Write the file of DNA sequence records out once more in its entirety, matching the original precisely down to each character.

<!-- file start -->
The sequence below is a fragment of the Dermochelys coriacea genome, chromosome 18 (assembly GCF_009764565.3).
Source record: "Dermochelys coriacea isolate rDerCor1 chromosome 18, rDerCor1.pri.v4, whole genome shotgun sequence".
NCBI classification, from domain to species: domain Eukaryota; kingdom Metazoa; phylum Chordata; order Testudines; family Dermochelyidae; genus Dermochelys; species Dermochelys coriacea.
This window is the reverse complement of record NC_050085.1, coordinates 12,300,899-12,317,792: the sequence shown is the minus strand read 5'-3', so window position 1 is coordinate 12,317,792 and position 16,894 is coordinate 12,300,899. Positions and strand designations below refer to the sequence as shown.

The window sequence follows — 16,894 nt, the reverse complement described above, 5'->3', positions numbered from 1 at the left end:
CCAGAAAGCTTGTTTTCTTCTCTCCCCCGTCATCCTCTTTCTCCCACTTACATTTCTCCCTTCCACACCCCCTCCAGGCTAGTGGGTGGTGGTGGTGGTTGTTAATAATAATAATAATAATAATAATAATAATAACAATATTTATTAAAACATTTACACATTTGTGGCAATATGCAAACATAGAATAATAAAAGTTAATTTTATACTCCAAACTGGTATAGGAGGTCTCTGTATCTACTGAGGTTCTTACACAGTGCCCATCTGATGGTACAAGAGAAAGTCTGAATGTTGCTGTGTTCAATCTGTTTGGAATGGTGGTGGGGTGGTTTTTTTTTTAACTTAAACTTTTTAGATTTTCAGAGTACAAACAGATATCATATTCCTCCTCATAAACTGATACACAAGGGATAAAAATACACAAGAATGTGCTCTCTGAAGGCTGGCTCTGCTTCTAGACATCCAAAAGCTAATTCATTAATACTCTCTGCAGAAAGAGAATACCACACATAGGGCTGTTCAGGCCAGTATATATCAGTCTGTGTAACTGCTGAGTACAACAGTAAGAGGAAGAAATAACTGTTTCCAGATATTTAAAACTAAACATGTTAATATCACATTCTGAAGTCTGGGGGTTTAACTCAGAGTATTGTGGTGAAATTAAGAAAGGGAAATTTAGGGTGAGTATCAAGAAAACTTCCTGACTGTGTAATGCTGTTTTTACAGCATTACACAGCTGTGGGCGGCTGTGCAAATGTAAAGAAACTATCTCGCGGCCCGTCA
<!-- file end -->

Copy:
The sequence below is a fragment of the Dermochelys coriacea genome, chromosome 18 (assembly GCF_009764565.3).
Source record: "Dermochelys coriacea isolate rDerCor1 chromosome 18, rDerCor1.pri.v4, whole genome shotgun sequence".
NCBI classification, from domain to species: domain Eukaryota; kingdom Metazoa; phylum Chordata; order Testudines; family Dermochelyidae; genus Dermochelys; species Dermochelys coriacea.
This window is the reverse complement of record NC_050085.1, coordinates 12,300,899-12,317,792: the sequence shown is the minus strand read 5'-3', so window position 1 is coordinate 12,317,792 and position 16,894 is coordinate 12,300,899. Positions and strand designations below refer to the sequence as shown.

The window sequence follows — 16,894 nt, the reverse complement described above, 5'->3', positions numbered from 1 at the left end:
CCAGAAAGCTTGTTTTCTTCTCTCCCCCGTCATCCTCTTTCTCCCACTTACATTTCTCCCTTCCACACCCCCTCCAGGCTAGTGGGTGGTGGTGGTGGTTGTTAATAATAATAATAATAATAATAATAATAATAACAATATTTATTAAAACATTTACACATTTGTGGCAATATGCAAACATAGAATAATAAAAGTTAATTTTATACTCCAAACTGGTATAGGAGGTCTCTGTATCTACTGAGGTTCTTACACAGTGCCCATCTGATGGTACAAGAGAAAGTCTGAATGTTGCTGTGTTCAATCTGTTTGGAATGGTGGTGGGGTGGTTTTTTTTTTAACTTAAACTTTTTAGATTTTCAGAGTACAAACAGATATCATATTCCTCCTCATAAACTGATACACAAGGGATAAAAATACACAAGAATGTGCTCTCTGAAGGCTGGCTCTGCTTCTAGACATCCAAAAGCTAATTCATTAATACTCTCTGCAGAAAGAGAATACCACACATAGGGCTGTTCAGGCCAGTATATATCAGTCTGTGTAACTGCTGAGTACAACAGTAAGAGGAAGAAATAACTGTTTCCAGATATTTAAAACTAAACATGTTAATATCACATTCTGAAGTCTGGGGGTTTAACTCAGAGTATTGTGGTGAAATTAAGAAAGGGAAATTTAGGGTGAGTATCAAGAAAACTTCCTGACTGTGTAATGCTGTTTTTACAGCATTACACAGCTGTGGGCGGCTGTGCAAATGTAAAGAAACTATCTCGCGGCCCGTCA